U251 human glioma cells were kindly provided by the Tianjin Neuro-Oncology Institute, China. All cells were maintained in Dulbecco’s modified Eagle’s medium (DMEM; Invitrogen, Carlsbad, CA, USA) supplemented with 10% fetal bovine serum (FBS; Invitrogen), 2 mM glutamine (Sigma, St. Louis, MO, USA), 100 units of penicillin/ml (Sigma) and 100 μg of streptomycin/ml (Sigma), at 37°C with 5% CO2.


A total of 174 male athymic mice, weighing 80 g, were purchased from the Animal Center of the Academy of Military Medical Sciences, Beijing (License no. 0195), China, and housed in the Animal Experimental Center, Tianjin Medical University, with a humidity of 50±5% at 20–25°C.

FA/PAMAM complex preparation and transmission electron microscopy observations

FA (Sigma) was linked to PAMAM-D (Sigma) through two continuous steps. Briefly, 0.032 78 g FA was reacted with 0.199 79 g EDC in 20 ml dimethyl sulphoxide and the FA activated solution was gradually dropped into a PAMAM-methanol and dimethyl sulphoxide solution. The complex produced was observed using transmission electron microscopy.

Cell transfection

The miR-7 sequence was 5′-UUGUUUUA GUGAUCAAGAAGGU-3′ and the reference antisense strand was 5′-GTGAATGCGATGCCCTCCGAGG-3′. The 5′ end was labeled with fluorescein isothiocyanate. There were three groups in the experiments: normal control, FA/PAMAM/nonsense-treated and FA/PAMAM/miR-7 treated. When U251 cells reached 60–70% confluency, serum concentration was decreased to 5% and PAMAM and miR-7 or nonsense control were added at a ratio of 16:1 and cultured at 37°C in 5% CO2 for 4 h. The culture medium was replaced with complete culture medium supplemented with 10% FBS and cells were incubated for an additional 48 h. Cell transfection was observed using a fluorescence microscope.

Reverse transcription (RT)-real-time PCR

RT reactions and real-time PCR were conducted using the mirVana™ qRT-PCR miRNA detection kit (Ambion, Austin, TX, USA). Amplification was performed using an MJ-real-time PCR (Bio-Rad Laboratories, Hercules, CA, USA) with a protocol of 40 cycles at 95°C for 3 min, 95°C for 15 sec and 60°C for 30 sec. miR-7 upstream primer: 5′-AAAAAGAACACGTGGAAGGAT AG-3′; downstream primer: 5′-CCGCCTAACGTACCGCG AATTT-3′. A human 18 rRNA TaqMan probe was used as an internal reference, with upstream primer: 5′-AACTTTCGAT GGTAGTCGCCG-3′ and downstream primer: 5′-CCTTGGA TGTGGTAGCCGTTT-3′. Both RT and PCR primers were purchased from Ambion. 5S RNA was used for normalization. Relative quantification was conducted using amplification efficiencies derived from cDNA standard curves. Data were analyzed using Opticon Monitor Analysis software V2.02 (MJ Research Inc., Waltham, MA, USA) and are shown as fold-change (2−ΔΔCt).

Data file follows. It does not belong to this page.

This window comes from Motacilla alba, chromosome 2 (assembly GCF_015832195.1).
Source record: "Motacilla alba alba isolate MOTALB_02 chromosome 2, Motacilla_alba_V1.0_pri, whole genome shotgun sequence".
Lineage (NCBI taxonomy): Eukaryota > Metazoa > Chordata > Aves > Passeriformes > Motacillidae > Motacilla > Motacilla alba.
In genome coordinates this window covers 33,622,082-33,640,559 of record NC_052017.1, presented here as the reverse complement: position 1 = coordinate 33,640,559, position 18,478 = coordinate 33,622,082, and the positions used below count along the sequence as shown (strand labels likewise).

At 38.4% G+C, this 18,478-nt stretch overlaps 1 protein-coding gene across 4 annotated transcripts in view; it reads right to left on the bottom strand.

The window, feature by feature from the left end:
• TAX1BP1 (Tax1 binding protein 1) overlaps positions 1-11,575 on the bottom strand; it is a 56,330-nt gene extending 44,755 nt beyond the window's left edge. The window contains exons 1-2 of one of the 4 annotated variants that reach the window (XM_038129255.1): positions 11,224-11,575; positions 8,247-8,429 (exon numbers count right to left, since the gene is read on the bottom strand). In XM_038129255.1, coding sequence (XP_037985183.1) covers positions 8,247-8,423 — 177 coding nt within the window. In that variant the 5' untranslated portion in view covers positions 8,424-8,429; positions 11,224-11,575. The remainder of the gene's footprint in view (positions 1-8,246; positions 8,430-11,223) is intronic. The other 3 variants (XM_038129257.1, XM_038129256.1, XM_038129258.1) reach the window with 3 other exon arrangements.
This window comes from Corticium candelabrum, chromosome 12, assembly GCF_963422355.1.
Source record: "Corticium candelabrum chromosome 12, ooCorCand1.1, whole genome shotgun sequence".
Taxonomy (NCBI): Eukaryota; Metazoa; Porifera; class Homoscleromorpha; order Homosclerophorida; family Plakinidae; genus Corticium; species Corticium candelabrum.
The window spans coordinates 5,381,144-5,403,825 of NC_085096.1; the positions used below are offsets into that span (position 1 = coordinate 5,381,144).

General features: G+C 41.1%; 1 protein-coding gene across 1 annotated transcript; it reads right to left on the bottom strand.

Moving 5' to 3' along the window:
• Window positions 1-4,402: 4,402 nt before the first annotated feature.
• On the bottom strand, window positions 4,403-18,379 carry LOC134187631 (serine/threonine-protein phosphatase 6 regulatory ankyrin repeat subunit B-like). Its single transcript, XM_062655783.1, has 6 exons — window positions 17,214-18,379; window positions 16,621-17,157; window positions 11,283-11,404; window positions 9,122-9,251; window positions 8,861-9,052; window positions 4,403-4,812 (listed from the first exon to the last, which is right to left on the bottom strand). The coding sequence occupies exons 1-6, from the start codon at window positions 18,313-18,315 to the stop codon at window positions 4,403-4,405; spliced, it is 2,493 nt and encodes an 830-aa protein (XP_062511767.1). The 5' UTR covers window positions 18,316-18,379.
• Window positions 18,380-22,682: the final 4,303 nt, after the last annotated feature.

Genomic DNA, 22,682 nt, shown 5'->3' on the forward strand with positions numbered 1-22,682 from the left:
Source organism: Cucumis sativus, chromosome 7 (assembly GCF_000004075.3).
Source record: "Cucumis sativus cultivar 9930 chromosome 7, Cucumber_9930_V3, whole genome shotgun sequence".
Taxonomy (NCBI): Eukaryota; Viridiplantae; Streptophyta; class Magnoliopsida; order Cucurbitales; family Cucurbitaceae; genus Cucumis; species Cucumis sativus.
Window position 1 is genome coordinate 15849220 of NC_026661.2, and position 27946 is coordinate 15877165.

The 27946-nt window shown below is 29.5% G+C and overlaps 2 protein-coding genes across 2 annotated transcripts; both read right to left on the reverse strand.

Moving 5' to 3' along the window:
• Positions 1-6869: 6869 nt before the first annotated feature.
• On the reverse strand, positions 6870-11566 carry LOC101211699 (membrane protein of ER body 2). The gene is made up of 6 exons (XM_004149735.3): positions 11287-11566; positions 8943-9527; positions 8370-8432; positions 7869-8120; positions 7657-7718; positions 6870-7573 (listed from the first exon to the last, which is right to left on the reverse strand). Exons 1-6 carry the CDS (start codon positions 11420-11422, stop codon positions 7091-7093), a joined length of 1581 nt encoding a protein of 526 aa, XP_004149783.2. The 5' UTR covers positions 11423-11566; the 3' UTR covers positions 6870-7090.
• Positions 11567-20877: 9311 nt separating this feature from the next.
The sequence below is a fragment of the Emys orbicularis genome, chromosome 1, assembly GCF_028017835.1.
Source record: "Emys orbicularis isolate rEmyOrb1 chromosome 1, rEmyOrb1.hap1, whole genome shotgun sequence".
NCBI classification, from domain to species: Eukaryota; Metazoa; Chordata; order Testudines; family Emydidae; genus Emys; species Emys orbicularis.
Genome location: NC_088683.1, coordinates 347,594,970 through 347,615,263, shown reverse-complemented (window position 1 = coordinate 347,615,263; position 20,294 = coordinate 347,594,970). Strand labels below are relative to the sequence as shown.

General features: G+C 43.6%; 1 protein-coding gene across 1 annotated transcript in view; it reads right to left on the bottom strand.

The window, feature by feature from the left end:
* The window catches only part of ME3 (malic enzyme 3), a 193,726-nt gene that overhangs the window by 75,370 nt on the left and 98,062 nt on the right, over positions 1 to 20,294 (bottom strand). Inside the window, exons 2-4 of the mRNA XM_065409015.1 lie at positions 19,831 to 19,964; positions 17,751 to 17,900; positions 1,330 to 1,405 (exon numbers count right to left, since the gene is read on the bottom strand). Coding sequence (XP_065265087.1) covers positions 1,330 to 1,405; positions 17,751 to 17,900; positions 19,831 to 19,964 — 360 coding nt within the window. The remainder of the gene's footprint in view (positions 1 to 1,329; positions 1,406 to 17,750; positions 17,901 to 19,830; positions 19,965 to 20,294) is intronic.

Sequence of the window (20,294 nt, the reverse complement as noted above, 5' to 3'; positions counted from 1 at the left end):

Western blot analysis

Parental and transfected cells were washed three times with pre-chilled phosphate-buffered saline (PBS). The cells were then solubilized in 1% Nonidet P-40 lysis buffer (20 mM Tris, pH 8.0, 137 mM NaCl, 1% Nonidet P-40, 10% glycerol, 1 mM CaCl2, 1 mM MgCl2, 1 mM phenylmethylsulfonyl fluoride, 1 mM sodium fluoride, 1 mM sodium orthovanadate and a protease inhibitor mixture). Lysates (40 μg) were separated by 8% SDS-acrylamide electrophoresis. Separated proteins were transferred to polyvinylidene fluoride membranes (Millipore, Bedford, MA, USA) and incubated with primary antibodies against EGFR (1:500 dilution; Santa Cruz Biotechnology, Santa Cruz, CA, USA), Akt-2 (1:1,000 dilution; for Ser473, Santa Cruz Biotechnology), and PI3K (Zhongshan Bio Corp., Beijing, China), followed by incubation with horseradish peroxidase-conjugated secondary antibody (Zymed Laboratories Inc., San Francisco, CA, USA). Specific proteins were detected using a SuperSignal protein detection kit (Pierce, Rockford, IL, USA). The membrane was stripped and reprobed with a primary antibody against β-actin (Santa Cruz Biotechnology). Optical density was measured and analyzed using Quantity One software.

Cell growth curves

Cells were seeded into 24-well plates at 1×104 cells/well. The number of cells was quantified following culture for 1, 2, 3, 4, 5 and 6 days to produce cell growth curves.

Cell cycle detection

Single cell suspensions were obtained following trypsinization and cells were then washed with PBS three times, fixed with absolute alcohol and incubated with RNaseA. Cells were stained with propidium iodide for 30 min and then analyzed by flow cytometry. Samples were collected and analyzed using CellQuest software, and a proliferation index was calculated according to [PIx = (S+G2M)/(G0G1+S+G2M)].

Apoptosis detection using the TUNEL method